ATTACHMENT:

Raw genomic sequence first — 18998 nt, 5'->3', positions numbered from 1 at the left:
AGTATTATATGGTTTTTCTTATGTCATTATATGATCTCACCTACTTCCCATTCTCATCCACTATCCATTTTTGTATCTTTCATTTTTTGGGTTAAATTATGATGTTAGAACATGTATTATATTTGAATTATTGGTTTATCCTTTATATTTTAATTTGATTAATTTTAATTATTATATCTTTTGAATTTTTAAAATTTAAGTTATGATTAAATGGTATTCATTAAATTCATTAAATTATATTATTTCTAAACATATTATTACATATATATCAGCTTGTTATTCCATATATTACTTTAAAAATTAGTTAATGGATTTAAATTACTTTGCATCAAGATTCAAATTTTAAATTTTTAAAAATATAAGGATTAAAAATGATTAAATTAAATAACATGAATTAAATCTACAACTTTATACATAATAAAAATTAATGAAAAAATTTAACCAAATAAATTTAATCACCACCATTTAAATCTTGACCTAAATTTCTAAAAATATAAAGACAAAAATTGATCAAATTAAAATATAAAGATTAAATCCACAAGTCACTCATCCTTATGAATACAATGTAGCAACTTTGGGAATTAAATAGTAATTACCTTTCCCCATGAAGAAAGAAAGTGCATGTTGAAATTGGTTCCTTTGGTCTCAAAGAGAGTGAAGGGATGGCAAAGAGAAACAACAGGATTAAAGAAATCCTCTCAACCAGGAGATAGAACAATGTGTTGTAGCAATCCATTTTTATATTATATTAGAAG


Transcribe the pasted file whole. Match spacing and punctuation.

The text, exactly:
Raw genomic sequence first — 18998 nt, 5'->3', positions numbered from 1 at the left:
AGTATTATATGGTTTTTCTTATGTCATTATATGATCTCACCTACTTCCCATTCTCATCCACTATCCATTTTTGTATCTTTCATTTTTTGGGTTAAATTATGATGTTAGAACATGTATTATATTTGAATTATTGGTTTATCCTTTATATTTTAATTTGATTAATTTTAATTATTATATCTTTTGAATTTTTAAAATTTAAGTTATGATTAAATGGTATTCATTAAATTCATTAAATTATATTATTTCTAAACATATTATTACATATATATCAGCTTGTTATTCCATATATTACTTTAAAAATTAGTTAATGGATTTAAATTACTTTGCATCAAGATTCAAATTTTAAATTTTTAAAAATATAAGGATTAAAAATGATTAAATTAAATAACATGAATTAAATCTACAACTTTATACATAATAAAAATTAATGAAAAAATTTAACCAAATAAATTTAATCACCACCATTTAAATCTTGACCTAAATTTCTAAAAATATAAAGACAAAAATTGATCAAATTAAAATATAAAGATTAAATCCACAAGTCACTCATCCTTATGAATACAATGTAGCAACTTTGGGAATTAAATAGTAATTACCTTTCCCCATGAAGAAAGAAAGTGCATGTTGAAATTGGTTCCTTTGGTCTCAAAGAGAGTGAAGGGATGGCAAAGAGAAACAACAGGATTAAAGAAATCCTCTCAACCAGGAGATAGAACAATGTGTTGTAGCAATCCATTTTTATATTATATTAGAAG